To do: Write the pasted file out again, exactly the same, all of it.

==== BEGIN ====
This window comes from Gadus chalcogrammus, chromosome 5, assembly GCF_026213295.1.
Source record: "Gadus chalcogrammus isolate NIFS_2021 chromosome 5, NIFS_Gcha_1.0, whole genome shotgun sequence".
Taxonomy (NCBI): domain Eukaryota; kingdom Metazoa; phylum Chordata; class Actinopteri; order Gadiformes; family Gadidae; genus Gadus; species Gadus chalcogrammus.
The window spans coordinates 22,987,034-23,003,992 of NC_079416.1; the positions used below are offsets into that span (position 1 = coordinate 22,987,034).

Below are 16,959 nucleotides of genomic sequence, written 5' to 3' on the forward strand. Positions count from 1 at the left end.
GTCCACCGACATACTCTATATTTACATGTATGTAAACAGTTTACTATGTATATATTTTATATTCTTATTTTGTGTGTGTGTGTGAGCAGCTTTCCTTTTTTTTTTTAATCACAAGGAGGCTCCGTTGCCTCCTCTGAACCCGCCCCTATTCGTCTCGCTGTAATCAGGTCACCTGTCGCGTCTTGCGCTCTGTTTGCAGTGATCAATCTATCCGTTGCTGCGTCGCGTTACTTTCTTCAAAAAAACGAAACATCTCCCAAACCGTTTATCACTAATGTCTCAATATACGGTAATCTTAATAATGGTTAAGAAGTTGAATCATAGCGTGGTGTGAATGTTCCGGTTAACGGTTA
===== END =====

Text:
This window comes from Gadus chalcogrammus, chromosome 5, assembly GCF_026213295.1.
Source record: "Gadus chalcogrammus isolate NIFS_2021 chromosome 5, NIFS_Gcha_1.0, whole genome shotgun sequence".
Taxonomy (NCBI): domain Eukaryota; kingdom Metazoa; phylum Chordata; class Actinopteri; order Gadiformes; family Gadidae; genus Gadus; species Gadus chalcogrammus.
The window spans coordinates 22,987,034-23,003,992 of NC_079416.1; the positions used below are offsets into that span (position 1 = coordinate 22,987,034).

Below are 16,959 nucleotides of genomic sequence, written 5' to 3' on the forward strand. Positions count from 1 at the left end.
GTCCACCGACATACTCTATATTTACATGTATGTAAACAGTTTACTATGTATATATTTTATATTCTTATTTTGTGTGTGTGTGTGAGCAGCTTTCCTTTTTTTTTTTAATCACAAGGAGGCTCCGTTGCCTCCTCTGAACCCGCCCCTATTCGTCTCGCTGTAATCAGGTCACCTGTCGCGTCTTGCGCTCTGTTTGCAGTGATCAATCTATCCGTTGCTGCGTCGCGTTACTTTCTTCAAAAAAACGAAACATCTCCCAAACCGTTTATCACTAATGTCTCAATATACGGTAATCTTAATAATGGTTAAGAAGTTGAATCATAGCGTGGTGTGAATGTTCCGGTTAACGGTTA